There has been a lot of turmoil in the UK economy since the mini-Budget delivered by then Chancellor Kwasi Kwarteng in September.
On the back of the ensuing market unrest, newly appointed Chancellor, Jeremy Hunt, has delivered his Autumn Statement for 2022 with a clear plan – including £55bn of spending cuts and tax rises – to tackle the black hole in the government’s finances, which has largely been created by the Covid-19 pandemic.
The government is under pressure to make decisions that will tackle the rapidly rising cost of living, whilst also making plans to safeguard the UK economy now that the country has entered another recession.
Mr. Hunt insisted that the measures announced were fair and would protect the most vulnerable, yet critics say what has been announced will not be enough to help people through the tough times ahead.
We break down the key points of the Autumn Statement for you to try and make things clearer to understand.
Taxes and wages
Benefits and the cost of living
Public sector finances
Business and infrastructure
Taxes and wages
It has been obvious for a couple of years that taxes were going to need to be increased to pay for the extra borrowing and spending generated by the Covid-19 pandemic. However, not everyone will experience a tax increase just yet, while some will benefit from a slight increase in wages.
The top 45% additional rate of income tax will be paid on earnings over £125,140, instead of £150,000 (apart from Scotland). The government estimates an extra 660,000 people will pay the additional rate of income tax.
The income tax personal allowance of £12,570, and higher rate threshold of £50,271, will be frozen for further two years on top of the original plan, until April 2028.
The Office of Budget Responsibility (OBR), which independently assesses the government’s economic plans, estimates that freezing tax thresholds until 2028 will create an extra 3.2 million new taxpayers, and will mean 2.6 million more people will pay a higher rate of tax.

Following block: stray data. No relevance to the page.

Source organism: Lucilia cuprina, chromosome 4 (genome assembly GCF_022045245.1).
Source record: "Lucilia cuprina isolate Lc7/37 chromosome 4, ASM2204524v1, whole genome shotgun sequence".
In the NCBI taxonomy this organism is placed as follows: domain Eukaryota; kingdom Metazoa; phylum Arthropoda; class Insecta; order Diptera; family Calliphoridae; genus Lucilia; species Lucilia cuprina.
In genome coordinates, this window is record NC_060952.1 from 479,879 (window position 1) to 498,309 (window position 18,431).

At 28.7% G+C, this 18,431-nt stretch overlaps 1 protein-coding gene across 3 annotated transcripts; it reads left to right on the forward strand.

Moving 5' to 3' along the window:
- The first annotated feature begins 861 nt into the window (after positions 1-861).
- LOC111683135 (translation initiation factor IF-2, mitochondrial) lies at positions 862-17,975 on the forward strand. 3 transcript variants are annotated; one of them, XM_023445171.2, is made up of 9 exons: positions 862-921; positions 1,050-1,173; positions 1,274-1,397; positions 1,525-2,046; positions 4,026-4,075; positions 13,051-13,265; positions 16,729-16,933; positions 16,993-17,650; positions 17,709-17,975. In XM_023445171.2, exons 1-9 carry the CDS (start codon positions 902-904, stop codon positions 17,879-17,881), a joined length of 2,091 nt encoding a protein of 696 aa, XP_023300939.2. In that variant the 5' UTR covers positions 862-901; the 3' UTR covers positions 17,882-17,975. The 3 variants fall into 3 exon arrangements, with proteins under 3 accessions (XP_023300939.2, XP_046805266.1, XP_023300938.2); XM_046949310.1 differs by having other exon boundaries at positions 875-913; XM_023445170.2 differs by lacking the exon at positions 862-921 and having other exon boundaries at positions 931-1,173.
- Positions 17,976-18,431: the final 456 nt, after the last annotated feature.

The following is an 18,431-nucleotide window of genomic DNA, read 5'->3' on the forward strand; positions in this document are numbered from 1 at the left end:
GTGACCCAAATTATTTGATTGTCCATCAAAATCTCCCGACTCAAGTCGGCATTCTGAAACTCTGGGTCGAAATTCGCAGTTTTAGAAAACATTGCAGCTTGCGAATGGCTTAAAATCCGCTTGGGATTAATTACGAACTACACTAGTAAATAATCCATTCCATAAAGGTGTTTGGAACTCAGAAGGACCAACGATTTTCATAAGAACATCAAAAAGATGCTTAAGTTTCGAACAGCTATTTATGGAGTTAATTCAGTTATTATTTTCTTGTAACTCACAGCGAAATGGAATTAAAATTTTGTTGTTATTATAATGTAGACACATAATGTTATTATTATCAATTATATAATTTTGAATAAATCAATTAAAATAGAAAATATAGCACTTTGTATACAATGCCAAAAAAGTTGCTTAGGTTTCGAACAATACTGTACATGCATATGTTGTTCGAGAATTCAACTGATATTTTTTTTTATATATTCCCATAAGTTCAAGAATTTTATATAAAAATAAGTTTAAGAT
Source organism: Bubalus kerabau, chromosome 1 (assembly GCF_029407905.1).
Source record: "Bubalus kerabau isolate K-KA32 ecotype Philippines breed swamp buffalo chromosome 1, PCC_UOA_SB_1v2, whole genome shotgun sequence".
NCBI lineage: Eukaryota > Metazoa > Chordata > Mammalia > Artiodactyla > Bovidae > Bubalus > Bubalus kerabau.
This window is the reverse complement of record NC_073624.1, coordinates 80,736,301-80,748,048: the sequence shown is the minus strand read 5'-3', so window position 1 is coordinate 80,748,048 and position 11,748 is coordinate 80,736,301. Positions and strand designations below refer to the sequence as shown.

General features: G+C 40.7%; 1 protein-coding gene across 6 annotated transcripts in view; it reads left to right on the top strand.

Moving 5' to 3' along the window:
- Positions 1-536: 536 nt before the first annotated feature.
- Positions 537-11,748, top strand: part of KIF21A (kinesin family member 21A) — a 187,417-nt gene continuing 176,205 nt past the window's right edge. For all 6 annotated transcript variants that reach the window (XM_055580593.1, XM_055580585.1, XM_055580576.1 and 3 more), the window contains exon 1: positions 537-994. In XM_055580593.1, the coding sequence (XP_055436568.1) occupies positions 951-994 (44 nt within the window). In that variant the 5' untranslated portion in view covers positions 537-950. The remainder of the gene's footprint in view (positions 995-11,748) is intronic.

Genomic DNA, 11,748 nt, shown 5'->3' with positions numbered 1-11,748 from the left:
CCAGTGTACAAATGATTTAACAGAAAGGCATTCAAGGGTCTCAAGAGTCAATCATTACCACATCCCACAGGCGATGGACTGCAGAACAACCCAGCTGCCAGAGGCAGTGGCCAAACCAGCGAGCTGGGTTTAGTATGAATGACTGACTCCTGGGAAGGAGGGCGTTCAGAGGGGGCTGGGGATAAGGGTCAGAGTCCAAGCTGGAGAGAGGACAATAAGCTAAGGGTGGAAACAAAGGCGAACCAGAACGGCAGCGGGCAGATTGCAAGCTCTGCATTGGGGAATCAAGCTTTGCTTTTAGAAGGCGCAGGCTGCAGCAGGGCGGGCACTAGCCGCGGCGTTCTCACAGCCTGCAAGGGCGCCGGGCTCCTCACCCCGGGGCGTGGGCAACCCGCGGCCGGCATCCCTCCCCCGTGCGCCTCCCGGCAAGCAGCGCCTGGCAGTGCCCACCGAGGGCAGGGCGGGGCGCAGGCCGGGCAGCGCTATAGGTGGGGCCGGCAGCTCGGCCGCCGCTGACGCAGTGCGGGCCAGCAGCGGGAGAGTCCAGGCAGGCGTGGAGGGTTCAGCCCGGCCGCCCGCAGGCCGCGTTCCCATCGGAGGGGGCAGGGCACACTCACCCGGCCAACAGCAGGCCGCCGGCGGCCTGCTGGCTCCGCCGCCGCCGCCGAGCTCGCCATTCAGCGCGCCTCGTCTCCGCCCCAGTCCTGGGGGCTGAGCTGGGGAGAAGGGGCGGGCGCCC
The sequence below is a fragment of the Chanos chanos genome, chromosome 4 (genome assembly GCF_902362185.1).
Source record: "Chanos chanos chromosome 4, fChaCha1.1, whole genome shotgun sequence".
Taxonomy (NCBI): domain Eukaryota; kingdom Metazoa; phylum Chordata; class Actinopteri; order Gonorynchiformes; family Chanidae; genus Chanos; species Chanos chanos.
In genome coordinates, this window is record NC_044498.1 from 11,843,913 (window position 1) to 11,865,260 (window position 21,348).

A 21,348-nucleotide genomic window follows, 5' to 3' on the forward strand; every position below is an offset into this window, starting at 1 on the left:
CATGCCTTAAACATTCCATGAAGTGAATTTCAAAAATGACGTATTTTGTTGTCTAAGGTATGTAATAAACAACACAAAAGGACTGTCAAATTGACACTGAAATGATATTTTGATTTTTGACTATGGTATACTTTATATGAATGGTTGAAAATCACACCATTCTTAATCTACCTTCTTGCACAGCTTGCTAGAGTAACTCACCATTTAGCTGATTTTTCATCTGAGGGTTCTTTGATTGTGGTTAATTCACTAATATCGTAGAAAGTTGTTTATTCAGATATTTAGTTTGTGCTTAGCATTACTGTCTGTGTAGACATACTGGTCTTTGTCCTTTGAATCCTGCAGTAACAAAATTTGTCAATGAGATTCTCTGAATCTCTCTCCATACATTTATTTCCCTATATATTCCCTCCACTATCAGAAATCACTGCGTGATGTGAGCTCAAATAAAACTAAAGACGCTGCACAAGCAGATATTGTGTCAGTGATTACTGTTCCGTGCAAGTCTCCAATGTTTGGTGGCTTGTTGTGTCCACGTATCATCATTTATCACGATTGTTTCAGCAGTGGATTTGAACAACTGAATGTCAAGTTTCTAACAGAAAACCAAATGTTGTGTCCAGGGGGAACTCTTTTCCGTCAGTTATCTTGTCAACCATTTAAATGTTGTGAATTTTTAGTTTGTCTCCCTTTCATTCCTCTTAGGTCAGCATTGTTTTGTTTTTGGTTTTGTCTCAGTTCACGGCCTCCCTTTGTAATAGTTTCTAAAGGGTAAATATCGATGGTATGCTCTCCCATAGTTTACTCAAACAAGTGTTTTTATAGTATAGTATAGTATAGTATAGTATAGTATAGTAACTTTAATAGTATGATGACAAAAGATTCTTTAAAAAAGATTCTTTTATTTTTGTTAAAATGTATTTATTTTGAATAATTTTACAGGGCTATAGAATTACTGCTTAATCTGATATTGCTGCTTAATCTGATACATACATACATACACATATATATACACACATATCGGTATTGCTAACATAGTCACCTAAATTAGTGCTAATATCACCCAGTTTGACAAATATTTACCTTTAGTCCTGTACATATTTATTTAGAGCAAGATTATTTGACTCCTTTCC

National Insurance and inheritance tax thresholds will also be frozen until April 2028.
Electric cars, vans and motorcycles will likely no longer be viewed as the less expensive option, as they are to pay road taxes from April 2025, on top of the rising cost of electricity to recharge.
Local councils in England will be able to increase council tax by up to 5% a year without a local vote, instead of the current maximum of 3%.
Tax-free allowances for dividends and capital gains tax are due to be cut next year and in 2024.
The chancellor was keen to point out that he himself was an entrepreneur, but not all his measures were kind to small businesses and their owners. Business owners who pay themselves dividends are set to be worse off, with the annual tax-free dividend allowance being reduced from £2,000 to £1,000 in April 2023, then reduced further to £5,000 in April 2024. This measure will not be welcomed by limited company business owners, and some may even question whether it is worthwhile to continue as a self-employed professional.
The household energy price cap will be extended for one year beyond April 2023, but typical bills will be capped at £3,000 a year instead of £2,500.
There will be new one-off payments of £900 to households on means-tested benefits. There will also be new one-off payments of £300 to pensioners and £150 for individuals who are on disability benefit.
The chancellor also announced additional funding of £1bn to further extend the household support fund.